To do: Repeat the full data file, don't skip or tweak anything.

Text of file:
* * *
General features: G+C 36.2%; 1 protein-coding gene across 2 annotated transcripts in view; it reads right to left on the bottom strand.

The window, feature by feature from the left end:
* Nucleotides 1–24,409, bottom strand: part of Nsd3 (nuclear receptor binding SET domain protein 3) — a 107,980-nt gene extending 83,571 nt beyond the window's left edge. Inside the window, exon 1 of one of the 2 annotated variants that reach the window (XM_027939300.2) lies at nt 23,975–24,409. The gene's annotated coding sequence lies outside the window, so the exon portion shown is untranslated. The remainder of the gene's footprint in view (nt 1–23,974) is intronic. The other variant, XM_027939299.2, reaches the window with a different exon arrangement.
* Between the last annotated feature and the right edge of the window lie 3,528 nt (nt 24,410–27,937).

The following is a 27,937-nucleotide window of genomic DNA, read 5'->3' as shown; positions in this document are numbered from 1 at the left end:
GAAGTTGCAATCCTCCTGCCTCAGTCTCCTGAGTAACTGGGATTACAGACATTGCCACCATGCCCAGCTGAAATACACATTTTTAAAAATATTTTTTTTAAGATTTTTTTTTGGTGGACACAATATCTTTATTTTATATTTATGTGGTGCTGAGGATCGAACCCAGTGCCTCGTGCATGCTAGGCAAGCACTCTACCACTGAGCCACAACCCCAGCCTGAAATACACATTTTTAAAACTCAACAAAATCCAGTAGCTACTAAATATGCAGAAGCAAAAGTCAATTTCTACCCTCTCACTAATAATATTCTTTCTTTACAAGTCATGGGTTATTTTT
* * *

General features: G+C 36.2%; 1 protein-coding gene across 2 annotated transcripts in view; it reads right to left on the bottom strand.

The window, feature by feature from the left end:
* Nucleotides 1–24,409, bottom strand: part of Nsd3 (nuclear receptor binding SET domain protein 3) — a 107,980-nt gene extending 83,571 nt beyond the window's left edge. Inside the window, exon 1 of one of the 2 annotated variants that reach the window (XM_027939300.2) lies at nt 23,975–24,409. The gene's annotated coding sequence lies outside the window, so the exon portion shown is untranslated. The remainder of the gene's footprint in view (nt 1–23,974) is intronic. The other variant, XM_027939299.2, reaches the window with a different exon arrangement.
* Between the last annotated feature and the right edge of the window lie 3,528 nt (nt 24,410–27,937).

The following is a 27,937-nucleotide window of genomic DNA, read 5'->3' as shown; positions in this document are numbered from 1 at the left end:
GAAGTTGCAATCCTCCTGCCTCAGTCTCCTGAGTAACTGGGATTACAGACATTGCCACCATGCCCAGCTGAAATACACATTTTTAAAAATATTTTTTTTAAGATTTTTTTTTGGTGGACACAATATCTTTATTTTATATTTATGTGGTGCTGAGGATCGAACCCAGTGCCTCGTGCATGCTAGGCAAGCACTCTACCACTGAGCCACAACCCCAGCCTGAAATACACATTTTTAAAACTCAACAAAATCCAGTAGCTACTAAATATGCAGAAGCAAAAGTCAATTTCTACCCTCTCACTAATAATATTCTTTCTTTACAAGTCATGGGTTATTTTT